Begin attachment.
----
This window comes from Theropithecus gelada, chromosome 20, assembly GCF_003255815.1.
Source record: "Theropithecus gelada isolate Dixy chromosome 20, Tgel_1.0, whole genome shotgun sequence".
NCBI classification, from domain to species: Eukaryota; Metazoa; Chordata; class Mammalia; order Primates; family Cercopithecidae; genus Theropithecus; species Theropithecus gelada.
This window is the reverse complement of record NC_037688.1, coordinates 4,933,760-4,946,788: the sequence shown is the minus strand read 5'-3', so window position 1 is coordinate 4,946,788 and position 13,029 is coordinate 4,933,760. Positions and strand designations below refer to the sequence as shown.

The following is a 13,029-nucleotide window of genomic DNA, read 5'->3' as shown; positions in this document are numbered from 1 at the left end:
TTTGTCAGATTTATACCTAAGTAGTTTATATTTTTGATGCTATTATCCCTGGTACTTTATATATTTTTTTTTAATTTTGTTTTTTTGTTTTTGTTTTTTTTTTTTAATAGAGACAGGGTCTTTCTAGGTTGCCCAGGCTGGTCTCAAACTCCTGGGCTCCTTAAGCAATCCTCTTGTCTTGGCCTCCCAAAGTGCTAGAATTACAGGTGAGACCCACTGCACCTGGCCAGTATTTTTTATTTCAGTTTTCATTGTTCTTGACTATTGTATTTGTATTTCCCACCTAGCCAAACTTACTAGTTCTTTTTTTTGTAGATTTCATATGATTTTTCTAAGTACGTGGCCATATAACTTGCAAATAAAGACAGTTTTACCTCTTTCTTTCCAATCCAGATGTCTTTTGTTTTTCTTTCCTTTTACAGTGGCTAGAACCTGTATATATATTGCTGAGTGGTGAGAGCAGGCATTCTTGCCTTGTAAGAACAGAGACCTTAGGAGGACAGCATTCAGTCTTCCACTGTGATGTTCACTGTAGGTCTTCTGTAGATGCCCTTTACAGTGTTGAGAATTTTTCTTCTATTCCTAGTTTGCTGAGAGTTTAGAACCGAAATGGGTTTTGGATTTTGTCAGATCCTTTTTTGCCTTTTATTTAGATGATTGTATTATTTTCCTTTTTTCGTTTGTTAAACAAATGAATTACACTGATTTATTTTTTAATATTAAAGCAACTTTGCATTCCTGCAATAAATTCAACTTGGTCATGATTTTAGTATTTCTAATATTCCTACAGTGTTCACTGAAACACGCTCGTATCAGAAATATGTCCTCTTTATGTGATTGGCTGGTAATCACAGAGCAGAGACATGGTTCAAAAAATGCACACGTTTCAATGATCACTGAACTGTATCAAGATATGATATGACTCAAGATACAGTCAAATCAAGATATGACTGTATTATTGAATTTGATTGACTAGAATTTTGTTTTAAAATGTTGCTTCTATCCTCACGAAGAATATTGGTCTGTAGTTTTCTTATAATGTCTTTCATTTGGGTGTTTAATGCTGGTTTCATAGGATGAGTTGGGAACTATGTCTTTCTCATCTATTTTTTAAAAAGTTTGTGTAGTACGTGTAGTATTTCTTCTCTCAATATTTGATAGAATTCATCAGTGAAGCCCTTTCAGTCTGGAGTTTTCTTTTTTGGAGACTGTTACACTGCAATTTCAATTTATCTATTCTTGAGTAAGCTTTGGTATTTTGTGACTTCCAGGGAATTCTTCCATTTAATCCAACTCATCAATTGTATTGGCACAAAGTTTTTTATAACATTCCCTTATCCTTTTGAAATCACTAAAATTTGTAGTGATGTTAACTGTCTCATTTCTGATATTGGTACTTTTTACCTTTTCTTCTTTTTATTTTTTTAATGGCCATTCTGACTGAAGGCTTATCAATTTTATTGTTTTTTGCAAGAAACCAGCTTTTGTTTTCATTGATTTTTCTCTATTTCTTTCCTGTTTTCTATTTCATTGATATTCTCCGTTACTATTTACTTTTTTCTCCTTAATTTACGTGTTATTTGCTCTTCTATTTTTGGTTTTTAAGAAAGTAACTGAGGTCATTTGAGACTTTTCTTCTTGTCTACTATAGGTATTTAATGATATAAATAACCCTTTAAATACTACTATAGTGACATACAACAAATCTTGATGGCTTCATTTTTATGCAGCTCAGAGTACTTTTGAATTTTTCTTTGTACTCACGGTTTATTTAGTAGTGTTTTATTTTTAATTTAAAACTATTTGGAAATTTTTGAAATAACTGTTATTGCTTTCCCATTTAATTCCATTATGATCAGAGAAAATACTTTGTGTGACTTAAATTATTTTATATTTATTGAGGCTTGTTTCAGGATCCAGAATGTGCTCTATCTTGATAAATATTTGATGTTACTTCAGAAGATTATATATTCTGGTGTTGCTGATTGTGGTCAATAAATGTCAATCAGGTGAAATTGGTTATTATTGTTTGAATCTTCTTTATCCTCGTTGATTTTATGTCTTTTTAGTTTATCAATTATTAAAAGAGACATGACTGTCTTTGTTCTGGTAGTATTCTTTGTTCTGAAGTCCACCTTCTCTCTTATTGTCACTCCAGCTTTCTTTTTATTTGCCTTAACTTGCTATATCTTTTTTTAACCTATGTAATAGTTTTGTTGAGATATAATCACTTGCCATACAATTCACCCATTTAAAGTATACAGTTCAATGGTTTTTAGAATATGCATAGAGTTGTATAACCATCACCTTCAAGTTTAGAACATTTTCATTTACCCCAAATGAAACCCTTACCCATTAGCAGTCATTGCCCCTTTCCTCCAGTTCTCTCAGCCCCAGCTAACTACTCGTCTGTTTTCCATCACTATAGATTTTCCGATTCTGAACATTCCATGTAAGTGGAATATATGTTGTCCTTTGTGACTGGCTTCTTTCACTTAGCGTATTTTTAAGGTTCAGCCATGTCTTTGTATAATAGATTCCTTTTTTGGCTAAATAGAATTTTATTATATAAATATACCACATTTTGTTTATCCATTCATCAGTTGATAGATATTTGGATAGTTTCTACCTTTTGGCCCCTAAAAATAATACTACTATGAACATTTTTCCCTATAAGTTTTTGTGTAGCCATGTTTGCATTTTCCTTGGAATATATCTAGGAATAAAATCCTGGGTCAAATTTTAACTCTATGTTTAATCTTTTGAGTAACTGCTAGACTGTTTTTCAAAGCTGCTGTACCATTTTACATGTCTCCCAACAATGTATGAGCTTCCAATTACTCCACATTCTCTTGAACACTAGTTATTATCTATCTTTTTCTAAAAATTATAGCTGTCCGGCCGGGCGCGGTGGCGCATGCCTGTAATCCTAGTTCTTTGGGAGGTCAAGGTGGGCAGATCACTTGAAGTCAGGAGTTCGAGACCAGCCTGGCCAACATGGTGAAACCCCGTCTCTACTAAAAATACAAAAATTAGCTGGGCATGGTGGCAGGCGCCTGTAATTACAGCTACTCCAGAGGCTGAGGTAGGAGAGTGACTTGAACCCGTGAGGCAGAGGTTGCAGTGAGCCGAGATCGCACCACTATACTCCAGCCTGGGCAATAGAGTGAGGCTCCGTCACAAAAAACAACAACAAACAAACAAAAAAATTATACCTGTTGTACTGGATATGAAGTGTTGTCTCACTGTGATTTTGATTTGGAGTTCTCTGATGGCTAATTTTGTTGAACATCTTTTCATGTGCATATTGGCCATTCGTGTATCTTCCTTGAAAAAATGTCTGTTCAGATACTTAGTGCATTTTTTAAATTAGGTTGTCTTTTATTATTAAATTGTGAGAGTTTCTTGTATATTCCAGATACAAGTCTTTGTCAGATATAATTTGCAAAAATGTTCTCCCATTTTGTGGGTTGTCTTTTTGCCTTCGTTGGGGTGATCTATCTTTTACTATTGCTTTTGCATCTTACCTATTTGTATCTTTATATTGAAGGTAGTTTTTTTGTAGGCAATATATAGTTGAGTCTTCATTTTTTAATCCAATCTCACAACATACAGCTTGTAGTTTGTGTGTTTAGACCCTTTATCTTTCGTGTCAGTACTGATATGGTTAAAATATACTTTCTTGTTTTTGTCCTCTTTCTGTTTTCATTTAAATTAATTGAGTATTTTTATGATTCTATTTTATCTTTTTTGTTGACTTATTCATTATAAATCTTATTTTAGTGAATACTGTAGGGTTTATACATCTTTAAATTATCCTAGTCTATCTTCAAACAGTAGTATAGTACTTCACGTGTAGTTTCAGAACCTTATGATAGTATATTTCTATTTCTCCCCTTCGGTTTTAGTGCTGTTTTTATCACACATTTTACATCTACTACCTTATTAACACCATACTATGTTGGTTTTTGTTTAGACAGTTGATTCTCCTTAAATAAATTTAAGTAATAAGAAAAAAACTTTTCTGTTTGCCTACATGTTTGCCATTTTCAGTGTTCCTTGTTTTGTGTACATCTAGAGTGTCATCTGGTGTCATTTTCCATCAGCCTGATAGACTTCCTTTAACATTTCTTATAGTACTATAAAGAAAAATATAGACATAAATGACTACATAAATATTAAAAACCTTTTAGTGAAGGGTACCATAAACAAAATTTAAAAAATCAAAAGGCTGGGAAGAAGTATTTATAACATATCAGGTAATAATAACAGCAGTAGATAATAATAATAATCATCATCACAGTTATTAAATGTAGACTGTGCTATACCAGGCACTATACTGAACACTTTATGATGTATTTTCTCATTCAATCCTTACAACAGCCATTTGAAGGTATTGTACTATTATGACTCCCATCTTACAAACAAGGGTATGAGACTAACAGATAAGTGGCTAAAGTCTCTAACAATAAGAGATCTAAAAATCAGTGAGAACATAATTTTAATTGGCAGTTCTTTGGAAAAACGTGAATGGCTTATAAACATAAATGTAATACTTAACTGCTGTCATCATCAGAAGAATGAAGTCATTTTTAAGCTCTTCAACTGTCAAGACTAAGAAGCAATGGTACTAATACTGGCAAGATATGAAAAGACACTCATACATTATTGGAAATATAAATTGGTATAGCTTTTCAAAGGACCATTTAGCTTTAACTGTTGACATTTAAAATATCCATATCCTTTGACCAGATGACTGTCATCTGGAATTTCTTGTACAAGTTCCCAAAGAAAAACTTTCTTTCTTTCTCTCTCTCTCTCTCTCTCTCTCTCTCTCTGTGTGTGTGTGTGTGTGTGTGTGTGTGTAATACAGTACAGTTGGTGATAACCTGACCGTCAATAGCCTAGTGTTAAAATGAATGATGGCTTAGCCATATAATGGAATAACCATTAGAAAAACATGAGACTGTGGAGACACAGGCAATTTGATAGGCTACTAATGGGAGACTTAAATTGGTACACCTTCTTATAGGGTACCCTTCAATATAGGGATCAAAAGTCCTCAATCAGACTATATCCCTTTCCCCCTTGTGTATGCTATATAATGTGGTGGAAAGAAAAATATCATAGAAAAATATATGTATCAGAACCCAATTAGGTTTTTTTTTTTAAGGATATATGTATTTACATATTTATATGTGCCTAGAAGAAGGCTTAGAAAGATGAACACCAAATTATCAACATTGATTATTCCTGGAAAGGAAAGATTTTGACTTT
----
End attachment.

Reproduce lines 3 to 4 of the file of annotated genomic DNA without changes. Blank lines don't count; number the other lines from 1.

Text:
NCBI classification, from domain to species: Eukaryota; Metazoa; Chordata; class Mammalia; order Primates; family Cercopithecidae; genus Theropithecus; species Theropithecus gelada.
This window is the reverse complement of record NC_037688.1, coordinates 4,933,760-4,946,788: the sequence shown is the minus strand read 5'-3', so window position 1 is coordinate 4,946,788 and position 13,029 is coordinate 4,933,760. Positions and strand designations below refer to the sequence as shown.